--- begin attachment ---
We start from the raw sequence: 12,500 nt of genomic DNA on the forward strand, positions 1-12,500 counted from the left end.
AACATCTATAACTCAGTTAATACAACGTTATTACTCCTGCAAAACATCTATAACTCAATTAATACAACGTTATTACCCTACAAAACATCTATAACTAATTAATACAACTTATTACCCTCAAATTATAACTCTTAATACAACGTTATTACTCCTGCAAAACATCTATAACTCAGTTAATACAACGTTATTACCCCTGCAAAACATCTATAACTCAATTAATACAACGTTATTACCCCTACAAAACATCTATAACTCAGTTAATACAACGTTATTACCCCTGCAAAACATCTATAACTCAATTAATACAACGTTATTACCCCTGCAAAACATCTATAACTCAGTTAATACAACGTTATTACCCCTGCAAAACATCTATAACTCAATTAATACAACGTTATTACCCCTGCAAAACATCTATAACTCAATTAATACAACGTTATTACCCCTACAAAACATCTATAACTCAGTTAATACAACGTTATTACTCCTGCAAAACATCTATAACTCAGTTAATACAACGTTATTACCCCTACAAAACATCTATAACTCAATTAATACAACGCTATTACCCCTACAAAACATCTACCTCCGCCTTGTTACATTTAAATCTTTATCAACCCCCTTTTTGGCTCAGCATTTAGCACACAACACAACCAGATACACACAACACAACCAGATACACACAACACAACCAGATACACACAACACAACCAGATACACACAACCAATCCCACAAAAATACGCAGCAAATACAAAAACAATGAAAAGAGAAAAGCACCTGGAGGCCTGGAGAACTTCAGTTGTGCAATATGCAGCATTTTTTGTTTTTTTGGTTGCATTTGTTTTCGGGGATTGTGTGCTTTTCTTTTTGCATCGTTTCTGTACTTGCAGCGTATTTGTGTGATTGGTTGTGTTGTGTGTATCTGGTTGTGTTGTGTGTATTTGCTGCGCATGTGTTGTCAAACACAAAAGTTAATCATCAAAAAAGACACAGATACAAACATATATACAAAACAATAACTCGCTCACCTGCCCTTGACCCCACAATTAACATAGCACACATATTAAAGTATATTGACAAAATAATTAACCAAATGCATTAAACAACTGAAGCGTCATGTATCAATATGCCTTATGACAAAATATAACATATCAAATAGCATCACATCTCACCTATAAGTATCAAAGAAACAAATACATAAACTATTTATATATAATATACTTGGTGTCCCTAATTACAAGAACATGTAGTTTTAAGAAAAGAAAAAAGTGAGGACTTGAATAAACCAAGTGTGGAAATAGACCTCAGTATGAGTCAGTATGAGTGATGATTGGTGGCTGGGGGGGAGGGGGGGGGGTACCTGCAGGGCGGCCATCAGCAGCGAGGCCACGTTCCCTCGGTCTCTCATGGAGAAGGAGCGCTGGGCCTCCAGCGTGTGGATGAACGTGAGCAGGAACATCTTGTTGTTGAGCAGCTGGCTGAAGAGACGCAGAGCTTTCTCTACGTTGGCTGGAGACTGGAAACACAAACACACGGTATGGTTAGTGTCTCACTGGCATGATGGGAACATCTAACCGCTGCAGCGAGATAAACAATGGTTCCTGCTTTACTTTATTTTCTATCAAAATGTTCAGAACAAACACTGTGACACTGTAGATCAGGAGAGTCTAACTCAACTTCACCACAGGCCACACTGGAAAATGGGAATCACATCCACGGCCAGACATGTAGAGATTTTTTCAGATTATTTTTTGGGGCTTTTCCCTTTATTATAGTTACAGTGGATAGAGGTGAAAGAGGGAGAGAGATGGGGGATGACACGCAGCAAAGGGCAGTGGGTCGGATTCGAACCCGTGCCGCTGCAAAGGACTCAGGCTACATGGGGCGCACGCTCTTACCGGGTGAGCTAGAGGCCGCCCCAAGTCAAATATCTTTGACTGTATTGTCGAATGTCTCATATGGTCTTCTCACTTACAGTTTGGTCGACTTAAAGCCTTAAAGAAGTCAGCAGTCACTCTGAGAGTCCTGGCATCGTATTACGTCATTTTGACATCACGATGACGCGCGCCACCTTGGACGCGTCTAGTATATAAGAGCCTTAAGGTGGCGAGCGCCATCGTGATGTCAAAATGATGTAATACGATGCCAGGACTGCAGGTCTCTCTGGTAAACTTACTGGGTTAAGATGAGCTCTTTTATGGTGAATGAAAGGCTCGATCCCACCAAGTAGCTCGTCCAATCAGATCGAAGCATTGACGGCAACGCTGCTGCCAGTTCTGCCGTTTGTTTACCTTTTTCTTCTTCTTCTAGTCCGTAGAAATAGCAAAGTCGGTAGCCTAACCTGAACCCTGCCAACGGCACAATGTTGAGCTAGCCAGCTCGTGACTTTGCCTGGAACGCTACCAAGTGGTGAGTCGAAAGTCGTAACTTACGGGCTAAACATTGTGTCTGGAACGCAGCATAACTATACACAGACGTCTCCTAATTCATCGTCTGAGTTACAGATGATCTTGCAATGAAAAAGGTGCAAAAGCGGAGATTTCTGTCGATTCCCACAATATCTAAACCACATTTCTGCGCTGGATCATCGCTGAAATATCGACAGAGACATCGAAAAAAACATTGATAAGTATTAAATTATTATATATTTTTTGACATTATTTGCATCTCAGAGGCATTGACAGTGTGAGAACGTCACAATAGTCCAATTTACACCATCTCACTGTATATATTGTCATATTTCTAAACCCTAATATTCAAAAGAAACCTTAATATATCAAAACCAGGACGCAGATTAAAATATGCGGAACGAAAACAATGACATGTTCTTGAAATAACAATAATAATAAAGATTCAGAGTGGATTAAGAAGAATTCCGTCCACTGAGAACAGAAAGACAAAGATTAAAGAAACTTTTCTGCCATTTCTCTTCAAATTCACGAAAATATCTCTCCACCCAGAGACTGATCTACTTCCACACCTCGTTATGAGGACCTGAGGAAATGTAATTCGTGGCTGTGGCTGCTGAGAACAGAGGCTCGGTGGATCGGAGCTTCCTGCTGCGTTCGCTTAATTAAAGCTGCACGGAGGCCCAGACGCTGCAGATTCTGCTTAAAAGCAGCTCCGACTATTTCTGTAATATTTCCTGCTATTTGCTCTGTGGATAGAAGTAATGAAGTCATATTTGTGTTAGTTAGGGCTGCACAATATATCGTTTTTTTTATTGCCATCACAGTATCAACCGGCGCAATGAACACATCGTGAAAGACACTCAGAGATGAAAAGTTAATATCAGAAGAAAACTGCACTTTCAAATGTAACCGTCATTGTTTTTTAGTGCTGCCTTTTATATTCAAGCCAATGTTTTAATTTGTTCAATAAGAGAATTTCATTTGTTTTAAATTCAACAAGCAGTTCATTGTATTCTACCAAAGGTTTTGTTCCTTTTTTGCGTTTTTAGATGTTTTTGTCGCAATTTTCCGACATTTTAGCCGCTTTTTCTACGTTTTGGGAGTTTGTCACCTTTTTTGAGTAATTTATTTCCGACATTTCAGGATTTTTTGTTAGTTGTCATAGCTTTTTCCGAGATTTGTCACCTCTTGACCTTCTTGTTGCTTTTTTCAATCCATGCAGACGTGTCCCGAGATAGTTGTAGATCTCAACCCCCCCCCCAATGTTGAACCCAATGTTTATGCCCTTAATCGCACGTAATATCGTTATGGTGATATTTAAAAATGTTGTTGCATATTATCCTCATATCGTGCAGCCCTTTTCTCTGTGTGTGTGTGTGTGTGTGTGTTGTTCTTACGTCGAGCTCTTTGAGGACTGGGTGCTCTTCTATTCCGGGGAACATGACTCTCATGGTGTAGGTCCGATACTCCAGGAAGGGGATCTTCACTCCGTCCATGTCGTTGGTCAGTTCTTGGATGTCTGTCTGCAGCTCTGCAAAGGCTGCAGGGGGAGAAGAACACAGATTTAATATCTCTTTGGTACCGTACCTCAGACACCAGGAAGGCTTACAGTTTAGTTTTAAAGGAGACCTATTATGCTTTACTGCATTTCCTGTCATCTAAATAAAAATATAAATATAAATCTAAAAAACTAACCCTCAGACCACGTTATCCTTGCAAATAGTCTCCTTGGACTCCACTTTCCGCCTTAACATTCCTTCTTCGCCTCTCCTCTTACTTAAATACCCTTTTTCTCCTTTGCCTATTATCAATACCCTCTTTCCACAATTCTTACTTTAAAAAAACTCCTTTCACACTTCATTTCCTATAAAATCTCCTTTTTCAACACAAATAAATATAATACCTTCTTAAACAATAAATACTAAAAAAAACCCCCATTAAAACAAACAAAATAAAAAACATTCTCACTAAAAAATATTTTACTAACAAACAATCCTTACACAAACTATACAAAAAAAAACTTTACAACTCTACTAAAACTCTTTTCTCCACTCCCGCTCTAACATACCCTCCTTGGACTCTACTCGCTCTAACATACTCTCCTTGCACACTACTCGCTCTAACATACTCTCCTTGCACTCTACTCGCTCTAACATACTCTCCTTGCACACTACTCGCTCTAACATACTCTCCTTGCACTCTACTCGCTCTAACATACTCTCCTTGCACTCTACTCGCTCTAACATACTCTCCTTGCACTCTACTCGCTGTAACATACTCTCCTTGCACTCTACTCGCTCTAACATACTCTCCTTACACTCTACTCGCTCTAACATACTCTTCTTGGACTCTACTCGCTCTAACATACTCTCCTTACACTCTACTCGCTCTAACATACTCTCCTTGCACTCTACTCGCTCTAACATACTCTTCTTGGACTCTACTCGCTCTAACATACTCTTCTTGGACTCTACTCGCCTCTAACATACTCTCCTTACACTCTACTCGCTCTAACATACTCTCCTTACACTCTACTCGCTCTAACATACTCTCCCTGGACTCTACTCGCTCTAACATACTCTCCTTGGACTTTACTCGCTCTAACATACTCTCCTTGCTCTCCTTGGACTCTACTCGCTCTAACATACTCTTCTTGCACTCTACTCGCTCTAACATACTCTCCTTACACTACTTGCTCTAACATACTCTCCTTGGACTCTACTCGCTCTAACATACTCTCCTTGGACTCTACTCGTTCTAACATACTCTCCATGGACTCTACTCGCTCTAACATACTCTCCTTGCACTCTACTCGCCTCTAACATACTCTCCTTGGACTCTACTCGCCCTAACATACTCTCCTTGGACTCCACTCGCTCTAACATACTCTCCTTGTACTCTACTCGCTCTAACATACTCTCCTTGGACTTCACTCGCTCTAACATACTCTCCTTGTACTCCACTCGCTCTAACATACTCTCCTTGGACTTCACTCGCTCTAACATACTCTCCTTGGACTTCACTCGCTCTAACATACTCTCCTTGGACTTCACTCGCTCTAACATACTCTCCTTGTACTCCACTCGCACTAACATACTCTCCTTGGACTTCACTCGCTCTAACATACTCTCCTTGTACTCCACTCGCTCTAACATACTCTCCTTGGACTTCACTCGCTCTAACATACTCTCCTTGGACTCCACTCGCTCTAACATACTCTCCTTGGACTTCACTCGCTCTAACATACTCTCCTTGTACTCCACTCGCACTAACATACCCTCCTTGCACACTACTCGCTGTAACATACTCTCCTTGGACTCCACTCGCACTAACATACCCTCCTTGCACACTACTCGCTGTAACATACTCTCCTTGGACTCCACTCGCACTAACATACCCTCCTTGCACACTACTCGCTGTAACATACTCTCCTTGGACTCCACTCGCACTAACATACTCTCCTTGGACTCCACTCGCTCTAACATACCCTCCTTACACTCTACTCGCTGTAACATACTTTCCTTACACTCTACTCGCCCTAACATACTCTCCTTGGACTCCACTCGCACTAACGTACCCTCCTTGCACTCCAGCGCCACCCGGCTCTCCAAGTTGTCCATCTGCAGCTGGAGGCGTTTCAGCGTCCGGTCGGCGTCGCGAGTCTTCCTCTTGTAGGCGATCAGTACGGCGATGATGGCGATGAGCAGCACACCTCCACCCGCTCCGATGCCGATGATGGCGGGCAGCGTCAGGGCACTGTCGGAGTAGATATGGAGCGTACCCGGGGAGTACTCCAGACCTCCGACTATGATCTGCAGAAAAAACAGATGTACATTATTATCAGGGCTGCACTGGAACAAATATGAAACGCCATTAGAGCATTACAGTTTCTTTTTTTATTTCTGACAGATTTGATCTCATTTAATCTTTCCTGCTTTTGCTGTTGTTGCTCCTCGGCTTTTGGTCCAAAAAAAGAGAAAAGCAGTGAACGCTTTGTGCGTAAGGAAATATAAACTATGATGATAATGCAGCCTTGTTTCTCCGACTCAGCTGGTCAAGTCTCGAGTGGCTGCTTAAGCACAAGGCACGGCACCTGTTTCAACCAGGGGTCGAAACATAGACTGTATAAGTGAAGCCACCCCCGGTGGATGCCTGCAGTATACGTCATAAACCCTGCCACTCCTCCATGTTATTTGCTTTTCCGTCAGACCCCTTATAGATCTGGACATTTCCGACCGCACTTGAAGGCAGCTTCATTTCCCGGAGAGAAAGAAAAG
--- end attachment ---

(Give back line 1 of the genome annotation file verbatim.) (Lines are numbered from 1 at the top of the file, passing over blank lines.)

We start from the raw sequence: 12,500 nt of genomic DNA on the forward strand, positions 1-12,500 counted from the left end.